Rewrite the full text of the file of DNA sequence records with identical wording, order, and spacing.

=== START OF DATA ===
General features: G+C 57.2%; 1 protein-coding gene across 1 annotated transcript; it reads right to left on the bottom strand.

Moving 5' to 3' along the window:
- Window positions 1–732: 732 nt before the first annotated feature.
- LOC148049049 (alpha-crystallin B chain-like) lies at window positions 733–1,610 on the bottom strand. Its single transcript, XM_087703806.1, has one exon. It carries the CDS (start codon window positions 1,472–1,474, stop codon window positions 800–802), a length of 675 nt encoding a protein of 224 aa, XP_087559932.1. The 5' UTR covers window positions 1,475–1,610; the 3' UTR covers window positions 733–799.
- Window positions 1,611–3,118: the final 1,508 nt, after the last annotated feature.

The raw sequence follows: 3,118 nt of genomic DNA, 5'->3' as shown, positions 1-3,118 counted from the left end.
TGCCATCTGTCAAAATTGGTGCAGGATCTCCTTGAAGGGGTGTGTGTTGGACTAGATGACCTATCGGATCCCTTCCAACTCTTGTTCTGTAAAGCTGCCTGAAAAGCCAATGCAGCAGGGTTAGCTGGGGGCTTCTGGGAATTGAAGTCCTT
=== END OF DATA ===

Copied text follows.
General features: G+C 57.2%; 1 protein-coding gene across 1 annotated transcript; it reads right to left on the bottom strand.

Moving 5' to 3' along the window:
- Window positions 1–732: 732 nt before the first annotated feature.
- LOC148049049 (alpha-crystallin B chain-like) lies at window positions 733–1,610 on the bottom strand. Its single transcript, XM_087703806.1, has one exon. It carries the CDS (start codon window positions 1,472–1,474, stop codon window positions 800–802), a length of 675 nt encoding a protein of 224 aa, XP_087559932.1. The 5' UTR covers window positions 1,475–1,610; the 3' UTR covers window positions 733–799.
- Window positions 1,611–3,118: the final 1,508 nt, after the last annotated feature.

The raw sequence follows: 3,118 nt of genomic DNA, 5'->3' as shown, positions 1-3,118 counted from the left end.
TGCCATCTGTCAAAATTGGTGCAGGATCTCCTTGAAGGGGTGTGTGTTGGACTAGATGACCTATCGGATCCCTTCCAACTCTTGTTCTGTAAAGCTGCCTGAAAAGCCAATGCAGCAGGGTTAGCTGGGGGCTTCTGGGAATTGAAGTCCTT